Author: Gabrielle Jeliazkov (Just Transition, Lead Campaigner)
Boué’s forensic analysis of the UK’s North Sea oil tax regime explains how tax arrangements have redefined the economic frontiers of the State, handed super-profits to international oil companies and left the taxpayer footing the bill for decommissioning.
The report starts in the 1970s, endeavouring to understand how the quest to break the power of OPEC shaped the British tax regime. The new status quo, built on a liberalisation of petroleum and company profits as the exclusive centre of attention, would “seek to redefine the manner in which states approached the exercise of their private property rights over the hydrocarbon resources within their territories, above all at the level of the fiscal regime applicable to upstream oil and gas activities.”
There are a few important takeaways from Boué’s analysis of British financing decisions. For one, the government’s departure from a proprietary understanding of resource extraction means that they believe that the value of oil and gas resources can only be realized through investment. In doing so, the government casts themselves as consumers of capital, rather than holding ownership over the resources within their land. The sovereignty over Crown resources is then reduced to bargains struck while inducing investment.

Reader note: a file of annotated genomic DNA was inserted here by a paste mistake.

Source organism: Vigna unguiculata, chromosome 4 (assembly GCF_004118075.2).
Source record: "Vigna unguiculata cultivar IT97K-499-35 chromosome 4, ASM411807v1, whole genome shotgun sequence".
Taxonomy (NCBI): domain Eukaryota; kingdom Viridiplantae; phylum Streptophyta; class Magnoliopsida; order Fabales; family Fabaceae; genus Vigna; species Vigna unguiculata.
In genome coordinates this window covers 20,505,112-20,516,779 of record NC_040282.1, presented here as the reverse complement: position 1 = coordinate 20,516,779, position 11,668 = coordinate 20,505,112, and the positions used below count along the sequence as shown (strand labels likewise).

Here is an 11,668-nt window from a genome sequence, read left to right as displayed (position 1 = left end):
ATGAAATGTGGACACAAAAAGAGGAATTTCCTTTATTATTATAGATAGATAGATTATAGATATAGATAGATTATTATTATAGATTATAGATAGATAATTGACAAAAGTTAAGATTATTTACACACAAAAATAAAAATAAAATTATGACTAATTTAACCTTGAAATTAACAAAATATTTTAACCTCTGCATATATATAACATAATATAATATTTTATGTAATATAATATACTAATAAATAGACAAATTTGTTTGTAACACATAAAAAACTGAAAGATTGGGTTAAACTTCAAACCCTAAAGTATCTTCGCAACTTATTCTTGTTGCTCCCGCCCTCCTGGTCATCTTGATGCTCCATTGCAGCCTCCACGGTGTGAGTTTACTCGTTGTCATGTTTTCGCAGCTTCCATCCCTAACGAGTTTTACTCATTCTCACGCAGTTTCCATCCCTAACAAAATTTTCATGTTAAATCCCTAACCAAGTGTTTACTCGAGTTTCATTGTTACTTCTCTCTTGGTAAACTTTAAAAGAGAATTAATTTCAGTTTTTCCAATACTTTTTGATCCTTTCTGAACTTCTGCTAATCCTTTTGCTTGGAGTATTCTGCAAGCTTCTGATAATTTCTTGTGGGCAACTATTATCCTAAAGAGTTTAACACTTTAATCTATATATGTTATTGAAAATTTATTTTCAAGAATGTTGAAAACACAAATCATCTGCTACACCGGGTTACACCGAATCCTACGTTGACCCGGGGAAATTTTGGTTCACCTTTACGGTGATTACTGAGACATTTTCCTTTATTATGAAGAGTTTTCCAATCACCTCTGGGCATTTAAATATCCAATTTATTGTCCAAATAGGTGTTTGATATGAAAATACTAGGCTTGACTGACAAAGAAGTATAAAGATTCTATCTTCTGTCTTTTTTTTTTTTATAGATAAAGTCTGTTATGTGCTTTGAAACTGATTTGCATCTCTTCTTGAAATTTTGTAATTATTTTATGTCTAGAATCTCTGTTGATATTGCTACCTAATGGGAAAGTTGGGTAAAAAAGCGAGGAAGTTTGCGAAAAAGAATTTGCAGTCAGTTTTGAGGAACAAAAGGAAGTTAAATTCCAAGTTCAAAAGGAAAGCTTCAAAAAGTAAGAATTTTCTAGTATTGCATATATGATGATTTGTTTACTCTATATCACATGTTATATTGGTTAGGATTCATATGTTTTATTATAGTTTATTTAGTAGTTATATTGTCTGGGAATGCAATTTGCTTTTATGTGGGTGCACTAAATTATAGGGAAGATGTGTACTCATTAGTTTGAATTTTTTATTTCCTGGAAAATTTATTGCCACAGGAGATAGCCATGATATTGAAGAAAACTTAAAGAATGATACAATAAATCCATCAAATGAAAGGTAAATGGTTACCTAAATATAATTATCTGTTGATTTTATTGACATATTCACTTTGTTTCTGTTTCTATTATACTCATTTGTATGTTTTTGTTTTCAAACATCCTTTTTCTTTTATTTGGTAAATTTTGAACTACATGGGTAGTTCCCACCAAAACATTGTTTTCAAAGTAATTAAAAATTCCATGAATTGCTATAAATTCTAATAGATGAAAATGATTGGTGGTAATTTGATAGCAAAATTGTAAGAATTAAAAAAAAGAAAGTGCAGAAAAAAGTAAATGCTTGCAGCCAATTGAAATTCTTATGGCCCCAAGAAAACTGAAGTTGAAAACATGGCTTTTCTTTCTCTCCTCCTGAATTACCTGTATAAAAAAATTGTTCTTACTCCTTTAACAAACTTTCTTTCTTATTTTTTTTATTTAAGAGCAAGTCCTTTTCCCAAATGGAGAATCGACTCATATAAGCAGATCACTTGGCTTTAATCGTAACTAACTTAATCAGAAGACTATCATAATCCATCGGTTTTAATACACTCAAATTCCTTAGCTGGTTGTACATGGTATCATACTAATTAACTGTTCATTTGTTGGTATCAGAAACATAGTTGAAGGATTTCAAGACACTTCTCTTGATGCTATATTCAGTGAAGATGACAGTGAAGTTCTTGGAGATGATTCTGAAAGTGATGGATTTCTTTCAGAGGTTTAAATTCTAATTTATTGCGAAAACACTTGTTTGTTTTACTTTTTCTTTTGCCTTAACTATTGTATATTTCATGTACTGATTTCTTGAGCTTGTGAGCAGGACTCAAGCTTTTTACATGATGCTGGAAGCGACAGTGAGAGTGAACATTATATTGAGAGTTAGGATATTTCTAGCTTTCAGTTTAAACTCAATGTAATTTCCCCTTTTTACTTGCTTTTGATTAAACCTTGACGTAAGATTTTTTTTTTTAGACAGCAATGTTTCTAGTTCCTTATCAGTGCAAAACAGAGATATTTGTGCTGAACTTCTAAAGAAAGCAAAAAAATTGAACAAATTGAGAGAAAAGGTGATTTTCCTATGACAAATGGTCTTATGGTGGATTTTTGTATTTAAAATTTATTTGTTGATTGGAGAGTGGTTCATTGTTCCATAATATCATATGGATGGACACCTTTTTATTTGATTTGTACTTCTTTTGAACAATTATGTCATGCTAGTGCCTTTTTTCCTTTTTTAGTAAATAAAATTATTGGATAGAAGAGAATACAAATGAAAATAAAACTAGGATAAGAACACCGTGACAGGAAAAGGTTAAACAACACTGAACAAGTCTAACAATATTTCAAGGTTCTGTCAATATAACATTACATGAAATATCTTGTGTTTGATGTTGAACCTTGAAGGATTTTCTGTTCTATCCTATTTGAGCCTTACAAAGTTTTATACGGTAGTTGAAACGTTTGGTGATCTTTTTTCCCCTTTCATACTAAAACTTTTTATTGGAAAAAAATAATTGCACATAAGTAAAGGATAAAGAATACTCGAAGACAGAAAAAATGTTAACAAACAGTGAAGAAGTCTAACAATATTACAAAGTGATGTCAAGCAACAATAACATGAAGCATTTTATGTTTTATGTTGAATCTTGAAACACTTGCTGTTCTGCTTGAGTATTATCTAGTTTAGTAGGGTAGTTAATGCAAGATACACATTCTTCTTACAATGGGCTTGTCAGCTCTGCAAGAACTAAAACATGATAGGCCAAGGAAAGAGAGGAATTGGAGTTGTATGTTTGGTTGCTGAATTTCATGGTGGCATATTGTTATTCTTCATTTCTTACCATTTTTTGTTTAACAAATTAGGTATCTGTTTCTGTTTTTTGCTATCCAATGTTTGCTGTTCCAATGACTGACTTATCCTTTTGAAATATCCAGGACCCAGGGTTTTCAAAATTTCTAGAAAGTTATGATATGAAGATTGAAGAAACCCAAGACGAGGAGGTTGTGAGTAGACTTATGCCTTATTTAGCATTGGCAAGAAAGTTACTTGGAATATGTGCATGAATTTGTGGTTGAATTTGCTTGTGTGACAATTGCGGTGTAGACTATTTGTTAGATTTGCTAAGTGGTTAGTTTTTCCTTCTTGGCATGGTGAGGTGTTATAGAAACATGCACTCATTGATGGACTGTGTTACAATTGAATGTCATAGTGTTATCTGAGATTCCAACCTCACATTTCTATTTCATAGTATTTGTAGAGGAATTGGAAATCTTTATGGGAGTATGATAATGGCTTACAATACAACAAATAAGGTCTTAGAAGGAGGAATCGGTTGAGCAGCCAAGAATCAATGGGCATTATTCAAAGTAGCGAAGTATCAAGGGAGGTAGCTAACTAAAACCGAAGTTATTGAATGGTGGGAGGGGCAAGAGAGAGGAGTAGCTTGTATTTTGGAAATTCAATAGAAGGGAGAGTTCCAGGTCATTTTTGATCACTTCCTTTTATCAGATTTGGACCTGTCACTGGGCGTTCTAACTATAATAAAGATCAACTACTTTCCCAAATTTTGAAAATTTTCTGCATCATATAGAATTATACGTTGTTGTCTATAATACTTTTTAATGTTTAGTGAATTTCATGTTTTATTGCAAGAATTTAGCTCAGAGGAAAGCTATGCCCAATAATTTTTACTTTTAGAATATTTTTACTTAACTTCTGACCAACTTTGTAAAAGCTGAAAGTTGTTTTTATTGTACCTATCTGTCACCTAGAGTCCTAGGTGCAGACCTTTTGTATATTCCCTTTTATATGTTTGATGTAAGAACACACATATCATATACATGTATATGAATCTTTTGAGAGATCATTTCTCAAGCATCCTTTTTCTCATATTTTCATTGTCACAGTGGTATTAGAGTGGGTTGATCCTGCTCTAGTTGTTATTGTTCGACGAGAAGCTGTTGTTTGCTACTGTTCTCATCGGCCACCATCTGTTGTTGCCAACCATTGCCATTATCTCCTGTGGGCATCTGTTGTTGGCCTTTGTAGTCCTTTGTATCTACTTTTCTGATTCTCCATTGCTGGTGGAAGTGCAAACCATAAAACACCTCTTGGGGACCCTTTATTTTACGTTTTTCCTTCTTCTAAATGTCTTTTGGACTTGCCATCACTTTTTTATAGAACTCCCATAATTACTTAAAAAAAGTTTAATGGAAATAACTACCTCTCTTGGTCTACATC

Boué finds that the result, which is essentially the government propping up industry, does not translate into increased exploratory drilling activity or higher rates of profit reinvestment than other places with higher taxation. From 2002-2015, the difference between the hydrocarbon taxes actually levied by the UK government and the fiscal yield if the UK had achieved the same effective tax ratios as Norway was a staggering 324 billion dollars. The UK reduced its sovereignty over Crown resources and does not benefit from the taxing of industry, but does not experience the expected higher investment they used to justify this decision.
The other takeaway is how important government intention is in energy production. The government has pushed the development of North Sea oil with absolutely no regard for the financial future of taxpayers contractually bound to pay decommissioning costs or the profitability of government subsidising industry exploration. If this entire revolution of the fiscal regime and redefinition of state sovereignty is possible in the name of oil exploration, then a concerted effort by the British government to transition to renewable energy immediately, and do so justly through worker consultation and oversight, is an easily achievable task in comparison.
Boué’s report is a must-read for anyone interested in understanding how the British oil industry came into existence and why its fiscal policies have developed the way they have.